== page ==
How coronavirus will disrupt Philly’s residential real estate market

The intersection of 13th and Sansom streets is empty on a recent evening. (Danya Henninger/Billy Penn)

The intersection of 13th and Sansom streets is empty on a recent evening. (Danya Henninger/Billy Penn)

Coronavirus has already shaken Philadelphia’s economy and changed our daily lives. As the pandemic intensifies, it will undoubtedly impact the local real estate market – especially for those who had been preparing to buy or sell a home this spring. While much will depend on the length of time it takes to contain the spread of the virus, I believe that the impact will be different across three different price points in the local market, which has three different types of buyers.

First-time homebuyers

The first rung of the local homebuyer market consists of people buying homes in the $100,000 to $300,000 price range. These are often first-time homeowners who earn an hourly wage and have little in the way of savings for a down payment and little financial cushion for downturns in earnings. This group also includes small business owners, including mom-and-pop businesses with a single location.

They are the people likely to be hardest hit by closures, reduced hours and short-term layoffs. Many of them have no sick pay, no paid leave, and will not be eligible for unemployment pay if they are business owners, gig workers or are working on reduced hours.

Accordingly, this segment of the housing market will likely take the greatest hit in the coming weeks and months. With first-time buyers unable to move because of the coronavirus’ economic impacts, available housing stock risks getting gobbled up by investors looking for single-family properties to rent out.  The impact: fewer affordable homeownership options in the area, which would aggravate a problem faced by the city since 2008.

If Philadelphia and surrounding suburban areas want to avoid worsening our affordability crisis, local governments will need to work in concert with lenders to promote and expand first-time homeownership programs. Public and private support will be needed to rebuild the stability and family wealth-building opportunities that homeownership represents and ensure that the region’s recovery doesn’t leave anyone behind.

Move-up buyers

The second rung of the local market encompasses buyers seeking homes in the $300,000 to $750,000 market, even going as high as $1 million. It’s the rung likely to experience the least disruption due to coronavirus.

I call people on this rung move-up buyers.  They are people trading up to a bigger or more expensive home and often first-time buyers with professional occupations. These are the people most likely to have stable salaried jobs that can work from home during this crisis. Many of these workers have flexibility in their jobs, and their income is unlikely to be impacted by the disruptions in the workplace.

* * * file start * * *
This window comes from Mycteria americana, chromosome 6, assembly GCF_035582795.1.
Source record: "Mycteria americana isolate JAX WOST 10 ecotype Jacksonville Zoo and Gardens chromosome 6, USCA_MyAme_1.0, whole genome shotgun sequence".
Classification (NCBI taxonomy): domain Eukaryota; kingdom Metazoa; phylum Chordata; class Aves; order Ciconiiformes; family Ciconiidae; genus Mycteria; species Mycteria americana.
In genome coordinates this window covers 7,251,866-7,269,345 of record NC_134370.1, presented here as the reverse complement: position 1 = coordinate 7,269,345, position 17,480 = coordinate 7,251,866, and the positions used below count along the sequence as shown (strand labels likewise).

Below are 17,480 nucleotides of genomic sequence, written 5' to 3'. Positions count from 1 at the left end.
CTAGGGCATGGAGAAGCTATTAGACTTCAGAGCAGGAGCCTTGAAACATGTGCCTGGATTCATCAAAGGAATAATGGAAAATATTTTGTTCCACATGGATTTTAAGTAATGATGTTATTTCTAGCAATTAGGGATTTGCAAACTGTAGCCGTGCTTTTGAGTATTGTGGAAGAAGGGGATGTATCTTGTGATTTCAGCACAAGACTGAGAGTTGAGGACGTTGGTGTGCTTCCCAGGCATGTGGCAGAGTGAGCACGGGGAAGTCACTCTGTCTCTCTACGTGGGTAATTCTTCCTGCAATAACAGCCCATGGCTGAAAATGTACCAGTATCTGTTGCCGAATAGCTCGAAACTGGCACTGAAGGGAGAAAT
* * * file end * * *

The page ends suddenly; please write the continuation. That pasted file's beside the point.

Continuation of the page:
These are also folks who are likely to have sufficient savings for a down payment and closing costs, and who have long-term views on life decisions, just as they made by spending or borrowing for college, and professional graduate education. These home searches are often to accommodate changes in households, or to be in a desired school district, factors that will still exist when the crisis passes. Spending more time at home this month may reinforce the need or desire to make a move that better meets their family situation.

Some proportion of this group will be concerned enough about overall economic impacts to delay a decision about moving. However, a month ago, homes selling in this range commonly had three to eight multiple bids at or over asking prices, with homes selling in days, if not hours. So, given the previous undersupply of homes for these buyers, most sellers in this price range will still be able to find buyers.

Luxury buyers

The third tier is the pool of people buying properties priced above $1 million. These buyers think in terms of wealth, not income when deciding how much they can afford to spend on a property. It is not uncommon for homes on the market for over $1 million to be purchased with cash or large down payments.

This is the portion of the market that is harder to predict. These households are secure in meeting their monthly expenses, but they are also the most likely to have significant stock portfolios that have taken wild gyrations on a daily basis. Some of these folks may see stability in purchasing real estate now while some may not want to withdraw assets in this market. Others will try to leverage uncertainty to drive even harder deals to buy a home if they think a seller will be more willing to reduce the price for the certainty of a sale.

A place to call home

Housing markets work on longer-term outlooks than job markets. Housing data is usually reported in quarterly or annual statistics, unlike employment that has closely watched monthly and even weekly data, especially around job creation and unemployment numbers. So, a disruption that lasts three to six weeks at its peak is basically the time it takes one home buyer to go from an offer on a house through mortgage approval to closing. If the coronavirus disruption lasts that duration, the spring market will likely be delayed, with different impacts across these three submarkets. A disruption lasting into or through the summer would likely have deeper impacts, but that will need to be revisited if the situation on the ground remains unchanged through Memorial Day.

But no matter what challenge we are confronting as a city at any given time, everyone needs a place to call home — food, shelter, and health are the three basics needed to sustain life. Eventually, the market will recover and so will we.

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